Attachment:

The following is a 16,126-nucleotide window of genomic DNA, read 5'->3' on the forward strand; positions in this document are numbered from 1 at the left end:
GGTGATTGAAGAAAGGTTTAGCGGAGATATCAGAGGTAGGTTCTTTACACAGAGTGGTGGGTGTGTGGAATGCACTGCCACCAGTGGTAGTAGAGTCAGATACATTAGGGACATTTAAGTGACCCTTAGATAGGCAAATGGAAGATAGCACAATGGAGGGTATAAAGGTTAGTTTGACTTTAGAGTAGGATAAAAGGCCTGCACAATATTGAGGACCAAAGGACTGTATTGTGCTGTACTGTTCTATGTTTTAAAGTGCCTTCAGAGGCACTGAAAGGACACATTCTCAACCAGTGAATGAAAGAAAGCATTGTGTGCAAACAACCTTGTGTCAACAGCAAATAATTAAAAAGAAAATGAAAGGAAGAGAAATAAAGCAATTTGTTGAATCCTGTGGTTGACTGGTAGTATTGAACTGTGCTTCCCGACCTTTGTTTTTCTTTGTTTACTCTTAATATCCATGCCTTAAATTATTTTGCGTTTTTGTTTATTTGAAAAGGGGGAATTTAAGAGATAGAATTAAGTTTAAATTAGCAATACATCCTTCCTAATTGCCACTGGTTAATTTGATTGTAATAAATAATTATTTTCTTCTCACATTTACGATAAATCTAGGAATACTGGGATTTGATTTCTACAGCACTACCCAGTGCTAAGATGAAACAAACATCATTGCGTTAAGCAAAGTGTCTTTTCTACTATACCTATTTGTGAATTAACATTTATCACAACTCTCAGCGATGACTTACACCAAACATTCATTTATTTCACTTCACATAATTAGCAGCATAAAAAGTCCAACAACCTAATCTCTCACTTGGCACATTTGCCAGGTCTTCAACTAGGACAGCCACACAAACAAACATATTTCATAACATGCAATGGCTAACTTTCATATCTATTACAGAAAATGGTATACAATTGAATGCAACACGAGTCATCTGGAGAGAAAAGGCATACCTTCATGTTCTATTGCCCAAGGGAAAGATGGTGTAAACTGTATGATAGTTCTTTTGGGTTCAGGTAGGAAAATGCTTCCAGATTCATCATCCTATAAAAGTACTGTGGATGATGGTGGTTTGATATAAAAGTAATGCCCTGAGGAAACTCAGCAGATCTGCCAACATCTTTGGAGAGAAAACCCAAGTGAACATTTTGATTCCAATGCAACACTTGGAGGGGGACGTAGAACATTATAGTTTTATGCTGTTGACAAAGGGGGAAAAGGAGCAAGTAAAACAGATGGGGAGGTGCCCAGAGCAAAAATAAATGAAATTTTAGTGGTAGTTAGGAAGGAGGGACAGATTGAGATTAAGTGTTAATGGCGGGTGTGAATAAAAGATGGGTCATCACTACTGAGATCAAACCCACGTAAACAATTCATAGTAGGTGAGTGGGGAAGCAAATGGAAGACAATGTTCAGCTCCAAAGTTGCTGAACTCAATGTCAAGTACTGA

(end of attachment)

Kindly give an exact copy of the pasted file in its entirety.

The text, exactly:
The following is a 16,126-nucleotide window of genomic DNA, read 5'->3' on the forward strand; positions in this document are numbered from 1 at the left end:
GGTGATTGAAGAAAGGTTTAGCGGAGATATCAGAGGTAGGTTCTTTACACAGAGTGGTGGGTGTGTGGAATGCACTGCCACCAGTGGTAGTAGAGTCAGATACATTAGGGACATTTAAGTGACCCTTAGATAGGCAAATGGAAGATAGCACAATGGAGGGTATAAAGGTTAGTTTGACTTTAGAGTAGGATAAAAGGCCTGCACAATATTGAGGACCAAAGGACTGTATTGTGCTGTACTGTTCTATGTTTTAAAGTGCCTTCAGAGGCACTGAAAGGACACATTCTCAACCAGTGAATGAAAGAAAGCATTGTGTGCAAACAACCTTGTGTCAACAGCAAATAATTAAAAAGAAAATGAAAGGAAGAGAAATAAAGCAATTTGTTGAATCCTGTGGTTGACTGGTAGTATTGAACTGTGCTTCCCGACCTTTGTTTTTCTTTGTTTACTCTTAATATCCATGCCTTAAATTATTTTGCGTTTTTGTTTATTTGAAAAGGGGGAATTTAAGAGATAGAATTAAGTTTAAATTAGCAATACATCCTTCCTAATTGCCACTGGTTAATTTGATTGTAATAAATAATTATTTTCTTCTCACATTTACGATAAATCTAGGAATACTGGGATTTGATTTCTACAGCACTACCCAGTGCTAAGATGAAACAAACATCATTGCGTTAAGCAAAGTGTCTTTTCTACTATACCTATTTGTGAATTAACATTTATCACAACTCTCAGCGATGACTTACACCAAACATTCATTTATTTCACTTCACATAATTAGCAGCATAAAAAGTCCAACAACCTAATCTCTCACTTGGCACATTTGCCAGGTCTTCAACTAGGACAGCCACACAAACAAACATATTTCATAACATGCAATGGCTAACTTTCATATCTATTACAGAAAATGGTATACAATTGAATGCAACACGAGTCATCTGGAGAGAAAAGGCATACCTTCATGTTCTATTGCCCAAGGGAAAGATGGTGTAAACTGTATGATAGTTCTTTTGGGTTCAGGTAGGAAAATGCTTCCAGATTCATCATCCTATAAAAGTACTGTGGATGATGGTGGTTTGATATAAAAGTAATGCCCTGAGGAAACTCAGCAGATCTGCCAACATCTTTGGAGAGAAAACCCAAGTGAACATTTTGATTCCAATGCAACACTTGGAGGGGGACGTAGAACATTATAGTTTTATGCTGTTGACAAAGGGGGAAAAGGAGCAAGTAAAACAGATGGGGAGGTGCCCAGAGCAAAAATAAATGAAATTTTAGTGGTAGTTAGGAAGGAGGGACAGATTGAGATTAAGTGTTAATGGCGGGTGTGAATAAAAGATGGGTCATCACTACTGAGATCAAACCCACGTAAACAATTCATAGTAGGTGAGTGGGGAAGCAAATGGAAGACAATGTTCAGCTCCAAAGTTGCTGAACTCAATGTCAAGTACTGA